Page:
MSNBC's Krystal Ball Doubles Down: Animal Farm Really Is About Capitalism, You Guys


KRYSTAL BALL: I know Orwell’s novel was an allegory of Soviet communism but to fixate on Snowball as Trotsky and Napoleon as Stalin is to miss the profundity of the story. At its heart, Animal Farm is about tyranny and the likelihood of those in power to abuse that power. It’s clear that tendency is not only found in the Soviet communist experience. In fact, if you read Animal Farm today, it seems to warn not of some now non-existent communist threat but of the power concentrated in the hands of the wealthy elites and corporations. The pigs cast themselves as Mitt Romney-style makers; they built it and deserve the rewards. The farm animals outside the elite pig circle are left to suffer and toil, working all day with little to show for it and with retirement always just out of reach. There is, at least at first, a theoretical political process, but the pigs rig it so that they always get their way. Napoleon and Snowball even have a brilliant propagandist named Squealer, a Frank Luntz of Karl Rove type who convinces the animals that things are so much better under their benevolent rule that giving the pigs more tax cuts — I mean more food — is in everyone’s best interest.

“We pigs are brain workers,” Orwell writes. “The whole management and organization of this farm depend on us. It is for your sake that we drink that milk and eat those apples.” Sounds like Orwell’s pigs believed in trickle-down. As new research shows that we already live a sort of oligarchy that the preferences of the masses literally do not matter and that the only thing that counts is the needs and desires of the elites, Animal Farm is a useful cautionary tale warning of the corruption of concentrated power, no matter in whose hands that power rests. At the end of the book, the other farm animals look on with horror as they realize that their pig rulers have become exactly like the farmer who used to abuse and oppress them.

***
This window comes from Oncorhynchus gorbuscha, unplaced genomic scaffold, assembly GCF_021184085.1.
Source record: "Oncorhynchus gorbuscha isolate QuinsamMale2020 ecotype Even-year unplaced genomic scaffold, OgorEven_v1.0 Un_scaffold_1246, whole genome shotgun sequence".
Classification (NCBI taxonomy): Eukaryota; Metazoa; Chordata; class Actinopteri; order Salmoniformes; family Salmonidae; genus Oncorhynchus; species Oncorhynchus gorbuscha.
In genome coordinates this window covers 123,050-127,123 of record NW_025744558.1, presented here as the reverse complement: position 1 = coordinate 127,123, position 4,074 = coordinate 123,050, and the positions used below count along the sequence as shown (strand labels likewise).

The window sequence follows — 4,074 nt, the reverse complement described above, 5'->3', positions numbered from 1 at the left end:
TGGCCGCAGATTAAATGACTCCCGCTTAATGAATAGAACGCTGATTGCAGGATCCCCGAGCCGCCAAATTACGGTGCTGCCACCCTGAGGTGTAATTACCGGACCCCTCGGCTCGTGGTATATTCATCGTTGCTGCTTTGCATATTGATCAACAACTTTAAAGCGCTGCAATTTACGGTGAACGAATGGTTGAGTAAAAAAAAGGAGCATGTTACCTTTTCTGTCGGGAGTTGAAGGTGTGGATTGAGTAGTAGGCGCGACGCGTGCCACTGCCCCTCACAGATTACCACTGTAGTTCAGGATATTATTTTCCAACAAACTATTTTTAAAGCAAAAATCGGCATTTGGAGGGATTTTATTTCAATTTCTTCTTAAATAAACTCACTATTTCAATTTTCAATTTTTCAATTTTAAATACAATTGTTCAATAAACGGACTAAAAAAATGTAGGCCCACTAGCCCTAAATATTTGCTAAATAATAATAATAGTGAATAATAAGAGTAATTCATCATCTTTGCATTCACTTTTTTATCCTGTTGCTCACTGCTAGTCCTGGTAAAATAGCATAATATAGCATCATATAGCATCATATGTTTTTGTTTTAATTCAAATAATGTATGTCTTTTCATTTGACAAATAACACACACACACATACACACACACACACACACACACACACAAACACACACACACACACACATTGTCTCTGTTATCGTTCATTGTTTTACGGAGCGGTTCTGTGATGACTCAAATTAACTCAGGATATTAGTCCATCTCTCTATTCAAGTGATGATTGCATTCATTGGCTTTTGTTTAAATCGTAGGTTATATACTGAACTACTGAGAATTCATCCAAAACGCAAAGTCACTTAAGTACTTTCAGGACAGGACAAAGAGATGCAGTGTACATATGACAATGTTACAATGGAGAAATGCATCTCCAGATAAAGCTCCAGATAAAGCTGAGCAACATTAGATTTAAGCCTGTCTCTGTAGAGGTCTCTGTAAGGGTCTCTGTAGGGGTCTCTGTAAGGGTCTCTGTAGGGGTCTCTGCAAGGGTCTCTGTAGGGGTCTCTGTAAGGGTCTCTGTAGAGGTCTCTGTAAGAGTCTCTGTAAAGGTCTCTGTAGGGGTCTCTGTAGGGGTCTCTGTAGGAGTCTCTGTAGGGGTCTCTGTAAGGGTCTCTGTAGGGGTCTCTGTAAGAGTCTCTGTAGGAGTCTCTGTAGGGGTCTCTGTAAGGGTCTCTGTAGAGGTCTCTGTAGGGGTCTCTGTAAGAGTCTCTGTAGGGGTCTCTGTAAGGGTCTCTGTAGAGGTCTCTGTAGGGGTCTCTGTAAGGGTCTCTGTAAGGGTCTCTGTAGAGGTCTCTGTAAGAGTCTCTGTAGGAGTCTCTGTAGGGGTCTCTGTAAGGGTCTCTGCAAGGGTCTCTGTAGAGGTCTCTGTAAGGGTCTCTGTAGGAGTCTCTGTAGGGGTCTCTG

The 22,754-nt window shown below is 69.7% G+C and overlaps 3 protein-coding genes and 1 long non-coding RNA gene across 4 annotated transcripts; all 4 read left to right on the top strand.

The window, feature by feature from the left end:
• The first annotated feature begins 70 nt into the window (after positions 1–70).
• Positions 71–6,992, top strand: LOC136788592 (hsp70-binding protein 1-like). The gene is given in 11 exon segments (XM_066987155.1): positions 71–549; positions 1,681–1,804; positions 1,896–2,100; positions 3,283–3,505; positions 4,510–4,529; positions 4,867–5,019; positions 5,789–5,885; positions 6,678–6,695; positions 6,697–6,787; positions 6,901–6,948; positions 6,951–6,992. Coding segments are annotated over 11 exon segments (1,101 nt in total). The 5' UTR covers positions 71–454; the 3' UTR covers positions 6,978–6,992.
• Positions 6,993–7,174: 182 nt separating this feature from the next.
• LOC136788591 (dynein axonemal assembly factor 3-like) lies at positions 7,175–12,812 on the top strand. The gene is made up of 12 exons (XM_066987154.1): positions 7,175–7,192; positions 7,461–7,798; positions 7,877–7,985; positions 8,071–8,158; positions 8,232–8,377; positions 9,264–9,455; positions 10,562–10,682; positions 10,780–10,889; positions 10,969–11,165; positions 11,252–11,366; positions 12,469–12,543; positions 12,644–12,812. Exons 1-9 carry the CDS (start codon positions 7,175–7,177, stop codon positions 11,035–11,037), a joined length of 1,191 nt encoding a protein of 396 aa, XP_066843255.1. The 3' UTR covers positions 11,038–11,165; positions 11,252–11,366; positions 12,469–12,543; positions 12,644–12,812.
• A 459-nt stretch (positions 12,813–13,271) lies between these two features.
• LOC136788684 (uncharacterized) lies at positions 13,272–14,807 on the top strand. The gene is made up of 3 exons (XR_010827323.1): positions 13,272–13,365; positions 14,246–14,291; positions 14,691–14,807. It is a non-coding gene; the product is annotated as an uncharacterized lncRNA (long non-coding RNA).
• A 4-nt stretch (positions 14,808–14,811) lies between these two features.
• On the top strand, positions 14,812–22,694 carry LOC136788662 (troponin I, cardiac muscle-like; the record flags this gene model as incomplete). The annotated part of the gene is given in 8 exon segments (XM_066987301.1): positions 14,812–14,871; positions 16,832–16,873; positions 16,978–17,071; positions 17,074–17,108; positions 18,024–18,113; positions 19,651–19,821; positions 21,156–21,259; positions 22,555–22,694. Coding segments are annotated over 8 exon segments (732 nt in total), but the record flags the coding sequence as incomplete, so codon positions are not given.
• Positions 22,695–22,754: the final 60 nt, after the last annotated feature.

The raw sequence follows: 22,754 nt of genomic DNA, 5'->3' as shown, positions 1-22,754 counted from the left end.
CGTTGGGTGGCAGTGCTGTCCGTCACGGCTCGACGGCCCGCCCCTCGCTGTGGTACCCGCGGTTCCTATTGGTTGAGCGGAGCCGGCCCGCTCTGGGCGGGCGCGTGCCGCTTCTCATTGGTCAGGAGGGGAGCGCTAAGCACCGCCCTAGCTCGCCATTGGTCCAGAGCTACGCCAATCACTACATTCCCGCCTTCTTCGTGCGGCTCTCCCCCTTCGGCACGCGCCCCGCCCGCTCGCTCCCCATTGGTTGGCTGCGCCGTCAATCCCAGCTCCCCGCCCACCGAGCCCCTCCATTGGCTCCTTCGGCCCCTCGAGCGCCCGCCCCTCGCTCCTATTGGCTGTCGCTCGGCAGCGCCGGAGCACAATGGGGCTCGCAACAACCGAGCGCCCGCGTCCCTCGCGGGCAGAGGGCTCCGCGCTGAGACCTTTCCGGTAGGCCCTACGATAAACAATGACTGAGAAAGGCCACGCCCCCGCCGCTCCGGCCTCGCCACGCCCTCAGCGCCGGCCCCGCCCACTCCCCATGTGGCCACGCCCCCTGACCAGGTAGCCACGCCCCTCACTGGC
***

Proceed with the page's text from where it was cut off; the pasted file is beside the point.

Orwell writes: “The creatures outside look from pig to man and man to pig and from pig to man again but already it was impossible to say which was which.” Conservatives would do well to realize that tyranny can come from dictators, from an overreaching government, or from corporations and wealthy individuals who run our country for their own benefit. My Animal Farm comment confused them because, like Orwell’s farm animals, conservatives have been blinded by the self-serving nonsense served up by today’s pigs.

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